We received an interesting question from a contractor:
We have a customer (our local Commonwealth Attorney) who is asking us to do handyman type work for him on a consistent basis. We like to stay in his good graces, especially for referrals. It gets a bit tedious to prepare a contract each time. Is it ever a good idea to have a “service agreement” for the entire year, to review annually, that will cover small jobs under a certain amount? That way we could do his work and invoice him as needed? He is the only customer we have like this. Any thoughts are always appreciated.
There are a number of approaches that can be taken. I’ll offer one solution, but I’m open to suggestions.
I think using an annual service agreement may be a bit risky, especially when your client is an attorney. You never know what you’ll find in a home or building, and trying to use one broad document to cover whatever might happen makes me nervous. Even if you restrict it to small jobs under a certain dollar amount, that leaves you open to a discussion of how that amount is determined if it’s close, or whether you should break a large job into smaller jobs to stay within the agreement.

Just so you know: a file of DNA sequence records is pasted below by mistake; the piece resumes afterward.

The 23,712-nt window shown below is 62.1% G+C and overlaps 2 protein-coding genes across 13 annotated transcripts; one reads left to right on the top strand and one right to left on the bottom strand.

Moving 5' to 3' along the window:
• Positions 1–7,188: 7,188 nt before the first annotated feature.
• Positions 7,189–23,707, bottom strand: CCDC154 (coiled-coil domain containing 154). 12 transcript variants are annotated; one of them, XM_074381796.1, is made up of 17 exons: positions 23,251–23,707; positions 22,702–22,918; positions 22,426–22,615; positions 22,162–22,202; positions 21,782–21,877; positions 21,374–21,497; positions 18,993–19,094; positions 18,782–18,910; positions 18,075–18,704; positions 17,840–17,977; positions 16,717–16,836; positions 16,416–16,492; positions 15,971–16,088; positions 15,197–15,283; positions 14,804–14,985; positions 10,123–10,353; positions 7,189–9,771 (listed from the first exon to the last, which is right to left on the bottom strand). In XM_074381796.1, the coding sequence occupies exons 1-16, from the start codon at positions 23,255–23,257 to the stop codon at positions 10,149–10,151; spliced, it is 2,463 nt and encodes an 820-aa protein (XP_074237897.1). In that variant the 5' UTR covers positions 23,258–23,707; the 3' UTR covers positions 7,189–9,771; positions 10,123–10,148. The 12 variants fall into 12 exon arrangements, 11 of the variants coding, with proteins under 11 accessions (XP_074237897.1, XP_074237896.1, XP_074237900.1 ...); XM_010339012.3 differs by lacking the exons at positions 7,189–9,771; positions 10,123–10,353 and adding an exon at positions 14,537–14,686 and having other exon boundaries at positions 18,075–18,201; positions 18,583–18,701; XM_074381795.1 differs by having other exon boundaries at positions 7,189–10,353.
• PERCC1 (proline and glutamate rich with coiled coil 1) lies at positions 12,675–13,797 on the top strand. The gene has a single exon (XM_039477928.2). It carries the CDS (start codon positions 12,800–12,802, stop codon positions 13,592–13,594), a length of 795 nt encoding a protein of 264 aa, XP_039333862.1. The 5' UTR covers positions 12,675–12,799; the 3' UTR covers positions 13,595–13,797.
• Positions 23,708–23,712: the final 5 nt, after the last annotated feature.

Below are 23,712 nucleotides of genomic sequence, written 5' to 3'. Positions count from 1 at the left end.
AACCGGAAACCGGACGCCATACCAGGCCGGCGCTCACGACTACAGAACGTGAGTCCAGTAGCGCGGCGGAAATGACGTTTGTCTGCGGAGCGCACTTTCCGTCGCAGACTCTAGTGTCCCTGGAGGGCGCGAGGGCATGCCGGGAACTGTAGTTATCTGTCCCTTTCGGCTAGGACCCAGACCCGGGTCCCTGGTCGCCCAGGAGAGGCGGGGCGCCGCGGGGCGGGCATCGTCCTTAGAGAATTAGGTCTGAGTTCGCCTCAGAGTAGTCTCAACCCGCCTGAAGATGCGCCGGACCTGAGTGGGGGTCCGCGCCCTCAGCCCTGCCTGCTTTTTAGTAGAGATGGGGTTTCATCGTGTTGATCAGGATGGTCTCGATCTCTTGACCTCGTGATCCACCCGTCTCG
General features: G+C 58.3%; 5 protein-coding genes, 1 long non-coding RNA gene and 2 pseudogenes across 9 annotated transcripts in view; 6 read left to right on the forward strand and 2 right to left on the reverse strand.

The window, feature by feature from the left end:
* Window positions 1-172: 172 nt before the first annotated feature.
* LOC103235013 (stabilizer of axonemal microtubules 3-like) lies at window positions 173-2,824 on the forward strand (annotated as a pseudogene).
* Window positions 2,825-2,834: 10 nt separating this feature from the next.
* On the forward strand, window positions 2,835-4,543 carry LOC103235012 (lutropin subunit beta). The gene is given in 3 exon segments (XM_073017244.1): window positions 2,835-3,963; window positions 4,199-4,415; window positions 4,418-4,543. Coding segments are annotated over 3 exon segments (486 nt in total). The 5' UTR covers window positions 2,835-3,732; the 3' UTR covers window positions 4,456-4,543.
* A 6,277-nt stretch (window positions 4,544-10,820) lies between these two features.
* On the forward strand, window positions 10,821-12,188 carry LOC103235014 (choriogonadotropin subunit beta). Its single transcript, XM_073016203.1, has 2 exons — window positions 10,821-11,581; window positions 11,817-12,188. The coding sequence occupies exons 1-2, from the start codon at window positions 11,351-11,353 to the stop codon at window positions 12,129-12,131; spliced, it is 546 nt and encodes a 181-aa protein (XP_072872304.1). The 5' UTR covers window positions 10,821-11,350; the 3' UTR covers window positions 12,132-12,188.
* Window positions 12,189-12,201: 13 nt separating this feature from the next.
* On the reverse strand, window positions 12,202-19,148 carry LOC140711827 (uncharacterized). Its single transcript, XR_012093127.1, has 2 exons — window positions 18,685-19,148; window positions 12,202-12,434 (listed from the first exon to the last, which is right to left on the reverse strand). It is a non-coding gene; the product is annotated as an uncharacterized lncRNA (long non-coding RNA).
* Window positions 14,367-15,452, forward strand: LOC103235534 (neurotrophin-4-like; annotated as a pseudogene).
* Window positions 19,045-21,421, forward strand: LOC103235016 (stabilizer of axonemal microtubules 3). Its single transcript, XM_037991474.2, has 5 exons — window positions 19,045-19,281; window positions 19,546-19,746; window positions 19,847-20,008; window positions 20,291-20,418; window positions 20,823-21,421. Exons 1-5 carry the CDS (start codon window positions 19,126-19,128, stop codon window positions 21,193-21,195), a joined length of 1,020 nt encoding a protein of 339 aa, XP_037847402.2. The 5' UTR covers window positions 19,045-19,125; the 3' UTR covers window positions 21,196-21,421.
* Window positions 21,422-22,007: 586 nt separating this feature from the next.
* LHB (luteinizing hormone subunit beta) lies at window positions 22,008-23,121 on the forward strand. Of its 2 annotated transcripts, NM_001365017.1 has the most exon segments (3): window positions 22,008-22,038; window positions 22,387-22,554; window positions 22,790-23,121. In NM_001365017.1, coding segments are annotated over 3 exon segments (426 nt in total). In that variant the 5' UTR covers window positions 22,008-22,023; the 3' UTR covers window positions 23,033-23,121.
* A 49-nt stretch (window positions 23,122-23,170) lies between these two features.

There’s a two-page handyman contract in Chapter 7 of Markup and Profit Revisited. It’s specific but simple. You can fill it out in the office and email it to the client, or carry a blank copy with spaces to fill in by hand at the jobsite. Either way will take less than five minutes, and the agreement addresses most if not all misunderstandings on a small job.
Like all paperwork, this agreement should be reviewed and updated if needed at least once a year. Those updates would be to add any details that make it stronger, based on the situations you encounter.
It’s understandable wanting to simplify the paperwork side of business. However, working in someone’s home or building is full of unknowns, and it’s wise and prudent to take the time to protect yourself with the correct agreement before you start any project.